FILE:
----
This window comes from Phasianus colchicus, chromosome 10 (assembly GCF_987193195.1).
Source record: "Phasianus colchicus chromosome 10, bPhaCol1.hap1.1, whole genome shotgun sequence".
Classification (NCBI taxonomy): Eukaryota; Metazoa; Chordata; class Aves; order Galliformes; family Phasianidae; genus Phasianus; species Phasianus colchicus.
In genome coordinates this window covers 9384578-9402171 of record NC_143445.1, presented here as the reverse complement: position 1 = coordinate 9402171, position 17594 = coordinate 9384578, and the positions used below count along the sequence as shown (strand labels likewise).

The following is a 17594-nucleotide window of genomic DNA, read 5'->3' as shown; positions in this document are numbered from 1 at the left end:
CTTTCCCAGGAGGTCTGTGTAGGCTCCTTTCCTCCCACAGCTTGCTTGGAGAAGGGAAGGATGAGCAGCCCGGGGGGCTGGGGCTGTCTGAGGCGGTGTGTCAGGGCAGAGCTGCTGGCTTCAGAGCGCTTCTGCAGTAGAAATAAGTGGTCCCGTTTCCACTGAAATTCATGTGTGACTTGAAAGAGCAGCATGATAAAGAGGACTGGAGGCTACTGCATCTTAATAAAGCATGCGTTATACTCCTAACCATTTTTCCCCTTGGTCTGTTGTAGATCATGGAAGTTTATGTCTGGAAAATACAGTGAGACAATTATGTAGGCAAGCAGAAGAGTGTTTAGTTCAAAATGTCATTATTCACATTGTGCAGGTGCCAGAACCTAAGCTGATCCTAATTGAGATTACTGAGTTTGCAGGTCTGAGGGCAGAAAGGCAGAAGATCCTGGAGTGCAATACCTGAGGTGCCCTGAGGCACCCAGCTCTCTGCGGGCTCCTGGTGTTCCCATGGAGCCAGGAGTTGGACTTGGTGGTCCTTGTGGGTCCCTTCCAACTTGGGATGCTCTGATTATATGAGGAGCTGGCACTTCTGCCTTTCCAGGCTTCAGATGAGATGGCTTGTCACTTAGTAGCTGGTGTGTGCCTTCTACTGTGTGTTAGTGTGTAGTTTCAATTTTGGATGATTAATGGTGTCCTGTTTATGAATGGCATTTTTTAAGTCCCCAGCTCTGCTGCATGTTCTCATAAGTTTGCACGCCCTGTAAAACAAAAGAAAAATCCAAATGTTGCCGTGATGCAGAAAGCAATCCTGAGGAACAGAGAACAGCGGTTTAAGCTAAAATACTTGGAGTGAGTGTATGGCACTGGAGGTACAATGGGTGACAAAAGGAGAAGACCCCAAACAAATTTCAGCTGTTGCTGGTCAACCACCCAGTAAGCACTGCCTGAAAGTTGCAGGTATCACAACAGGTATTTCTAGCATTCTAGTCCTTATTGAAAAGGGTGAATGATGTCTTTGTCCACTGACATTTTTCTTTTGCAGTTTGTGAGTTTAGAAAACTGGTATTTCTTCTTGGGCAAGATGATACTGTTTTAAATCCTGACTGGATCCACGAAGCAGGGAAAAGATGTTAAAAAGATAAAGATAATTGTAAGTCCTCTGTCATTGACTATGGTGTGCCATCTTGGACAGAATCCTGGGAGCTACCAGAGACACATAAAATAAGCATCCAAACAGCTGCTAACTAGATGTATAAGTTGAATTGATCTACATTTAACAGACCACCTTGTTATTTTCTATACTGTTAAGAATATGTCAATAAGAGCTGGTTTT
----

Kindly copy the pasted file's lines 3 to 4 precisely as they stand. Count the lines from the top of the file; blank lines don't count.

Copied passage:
Classification (NCBI taxonomy): Eukaryota; Metazoa; Chordata; class Aves; order Galliformes; family Phasianidae; genus Phasianus; species Phasianus colchicus.
In genome coordinates this window covers 9384578-9402171 of record NC_143445.1, presented here as the reverse complement: position 1 = coordinate 9402171, position 17594 = coordinate 9384578, and the positions used below count along the sequence as shown (strand labels likewise).